The beginning of the story is set in the fictional town of Moonstone, Colorado, where Thea Kronberg, one of seven children of the Swedish Methodist minister, at eleven years old is already showing signs of becoming a gifted musician. Thea’s strong, intelligent mother allows Thea space to grow, she knows her daughter is different to the others, Thea’s aunt Tillie, who lives with the family is a bit silly, irritates so many other people, is surprisingly tolerated by the adolescent Thea. Many years later, Tillie’s fierce pride in her niece survives as she remains alone in Moonstone. Even at this young age, one of Thea’s greatest friends, is the young town doctor, Dr Archie, a friendship that will survive decades and Thea’s raise from her humble background to become a great opera singer. The novel is told in six parts, charting Thea’s growth as an artist and a woman, as she progresses from Moonstone to Chicago and New York, studies in Europe and her eventual great success in her debut as Sieglinde at the Metropolitian Opera.

“Many a night that summer she left Dr. Archie’s office with a desire to run and run about those quiet streets until she wore out her shoes, or wore out the streets themselves; when her chest ached and it seemed as if her heart were spreading all over the desert. When she went home, it was not to go to sleep. She used to drag her mattress beside her low window and lie awake for a long while, vibrating with excitement, as a machine vibrates from speed. Life rushed in upon her through that window — or so it seemed. In reality, of course, life rushes from within, not from without. There is no work of art so big or so beautiful that it was not once all contained in some youthful body, like this one which lay on the floor in the moonlight, pulsing with ardor and anticipation. It was on such nights that Thea Kronborg learned the thing that old Dumas meant when he told the Romanticists that to make a drama he needed but one passion and four walls.

A fiercely determined young girl Thea helps to look after her younger brother, born at a time when Thea was gravely ill and attended by her good friend Dr Archie. While learning piano from hard drinking, Professor Wunsch, by fifteen Thea is already teaching pupils herself, using the money she makes to create her very own room under the eaves, this jealously guarded private space becomes a place where Thea can be herself. Often asked to sing at funerals Thea also competes with her singing rival the pretty Lily Fisher. Wunsch lives with the local tailor Kohler and his wife who live within sound of the Mexican community, where Spanish Johnny and Mrs Tellamantez live, sing and dance; and who along with Dr Archie, The Kohlers, Prof. Wunsch, and railwayman Ray Kennedy form Thea’s group of adult friends. Thea only partly understands what desires lie inside her, her striving and ambition, her wish to move beyond Moonstone and her music pupils. Wunsch leaves Moonstone, and Thea leaves school to take on greater numbers of pupils and earn her own money. When Ray Kennedy, whose secret wish it is to marry Thea when she is old enough is killed, his bequest of six hundred dollars gives Thea the opportunity to leave and study in Chicago.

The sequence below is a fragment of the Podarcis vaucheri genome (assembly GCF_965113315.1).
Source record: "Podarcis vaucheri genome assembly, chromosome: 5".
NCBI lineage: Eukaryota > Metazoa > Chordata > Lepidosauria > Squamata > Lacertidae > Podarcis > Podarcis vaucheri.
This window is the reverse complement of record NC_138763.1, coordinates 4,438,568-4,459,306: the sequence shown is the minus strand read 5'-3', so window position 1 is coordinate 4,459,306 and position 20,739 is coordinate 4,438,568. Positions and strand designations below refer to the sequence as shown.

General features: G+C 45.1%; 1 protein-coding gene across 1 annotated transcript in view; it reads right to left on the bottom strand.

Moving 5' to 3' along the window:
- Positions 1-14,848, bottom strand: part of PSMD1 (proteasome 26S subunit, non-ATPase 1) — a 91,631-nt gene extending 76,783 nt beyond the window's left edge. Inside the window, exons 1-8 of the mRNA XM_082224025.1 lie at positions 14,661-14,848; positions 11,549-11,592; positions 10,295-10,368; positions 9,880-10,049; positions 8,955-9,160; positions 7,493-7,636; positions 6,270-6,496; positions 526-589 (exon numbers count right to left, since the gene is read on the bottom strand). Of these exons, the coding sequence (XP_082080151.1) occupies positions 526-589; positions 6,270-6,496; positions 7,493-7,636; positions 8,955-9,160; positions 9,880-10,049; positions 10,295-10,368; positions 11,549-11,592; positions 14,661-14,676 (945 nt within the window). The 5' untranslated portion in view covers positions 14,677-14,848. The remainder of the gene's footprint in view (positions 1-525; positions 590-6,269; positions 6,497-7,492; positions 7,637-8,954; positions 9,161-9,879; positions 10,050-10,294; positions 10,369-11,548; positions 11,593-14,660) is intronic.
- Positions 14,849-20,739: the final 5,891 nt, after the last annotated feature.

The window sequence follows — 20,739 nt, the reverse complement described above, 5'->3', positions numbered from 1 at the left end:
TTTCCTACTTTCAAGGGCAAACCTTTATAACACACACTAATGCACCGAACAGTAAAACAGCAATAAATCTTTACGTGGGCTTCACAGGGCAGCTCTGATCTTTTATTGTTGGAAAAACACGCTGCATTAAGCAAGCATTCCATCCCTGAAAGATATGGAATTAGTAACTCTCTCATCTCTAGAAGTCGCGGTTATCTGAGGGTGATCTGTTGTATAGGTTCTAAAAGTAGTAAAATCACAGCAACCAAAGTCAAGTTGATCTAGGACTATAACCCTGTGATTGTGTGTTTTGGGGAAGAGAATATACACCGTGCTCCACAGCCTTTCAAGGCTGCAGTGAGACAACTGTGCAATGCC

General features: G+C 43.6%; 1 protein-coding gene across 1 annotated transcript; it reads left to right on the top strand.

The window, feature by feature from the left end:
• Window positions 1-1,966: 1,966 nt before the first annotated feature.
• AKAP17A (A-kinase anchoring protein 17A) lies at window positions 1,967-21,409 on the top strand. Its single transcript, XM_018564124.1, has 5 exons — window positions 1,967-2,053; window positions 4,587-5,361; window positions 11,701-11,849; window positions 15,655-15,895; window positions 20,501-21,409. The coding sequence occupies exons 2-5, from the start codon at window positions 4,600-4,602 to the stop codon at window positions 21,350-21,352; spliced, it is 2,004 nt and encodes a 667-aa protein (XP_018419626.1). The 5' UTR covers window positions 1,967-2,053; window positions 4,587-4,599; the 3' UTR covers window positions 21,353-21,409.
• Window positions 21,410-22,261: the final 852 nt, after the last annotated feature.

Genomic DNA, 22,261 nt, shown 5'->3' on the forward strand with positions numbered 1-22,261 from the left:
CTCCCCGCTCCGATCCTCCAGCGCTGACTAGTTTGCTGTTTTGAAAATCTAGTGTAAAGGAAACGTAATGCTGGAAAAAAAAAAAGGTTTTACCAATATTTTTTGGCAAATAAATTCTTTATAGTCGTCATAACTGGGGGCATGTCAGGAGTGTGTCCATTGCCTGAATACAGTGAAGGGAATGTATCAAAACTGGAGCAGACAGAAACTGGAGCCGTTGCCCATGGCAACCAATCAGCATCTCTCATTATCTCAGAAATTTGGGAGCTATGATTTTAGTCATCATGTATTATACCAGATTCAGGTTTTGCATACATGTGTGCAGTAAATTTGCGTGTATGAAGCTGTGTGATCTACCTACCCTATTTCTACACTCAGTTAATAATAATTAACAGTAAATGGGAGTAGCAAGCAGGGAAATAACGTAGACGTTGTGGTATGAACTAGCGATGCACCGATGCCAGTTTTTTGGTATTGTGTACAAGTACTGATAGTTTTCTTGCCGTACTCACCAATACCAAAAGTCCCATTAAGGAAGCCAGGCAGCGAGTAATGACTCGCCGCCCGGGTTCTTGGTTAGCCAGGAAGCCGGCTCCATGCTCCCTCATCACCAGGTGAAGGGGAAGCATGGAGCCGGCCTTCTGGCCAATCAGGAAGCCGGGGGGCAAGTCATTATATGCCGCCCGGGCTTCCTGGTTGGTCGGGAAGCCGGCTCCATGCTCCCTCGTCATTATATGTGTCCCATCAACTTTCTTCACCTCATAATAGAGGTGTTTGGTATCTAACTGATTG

In Chicago Thea studies hard at piano, but her true gift is in her voice so when her voice is revealed to her piano teacher he sends her to work with a great vocal teacher instead. However Thea is sometimes dissatisfied, frustrated in herself and those around her, she begins to show those personality traits we might expect of a great artist. Thea struggles to adjust to her new life, living with two German women, and close to a Swedish reform church where she often sings in the choir. When Thea returns to Moonstone for a holiday she finds herself out of step with her old home, seeing resentment on the faces of her siblings and angered to have herself talked about by the local community. Returning to Chicago to embrace her studies, Thea puts Moonstone firmly behind her, the first of the sacrifices she makes in her determined pursuit of her voice. While studying with her teacher Bowers, Thea must play piano for other singers, something she tires of, resenting the success of less gifted singers and despising the public’s preference for them. Then Thea meets rich young man Fred Ottenberg, with whom she spends some wonderful carefree healing days in Arizona on a holiday arranged by Fred. However like Thea’s great friend Dr Archie, Fred too is trapped in an unhappy marriage. These two men however remain close to Thea as she eventually succeeds to the greatness that is her destiny.

Apparently loosely based on the life of soprano Olive Fremstad, The Song of the Lark is the story of an artist, of determination, ambition and sacrifice. Moving from a small Colorado town in the 1890’s to the New York concert halls in the first decade of the twentieth century Cather captures perfectly the psychology of a truly gifted singer, the almost paralysing ambition and the sacrifices which come with that. Cather’s characterisation of Thea is honest and unsentimental, Thea is sometimes difficult, as she does rather shrug off the people in her life she cannot take with her.

The Song of the Lark, my first read for this year’s All Virago/All August was a  great big, brilliant read, and makes me want to read all the other Willa Cather novels I have.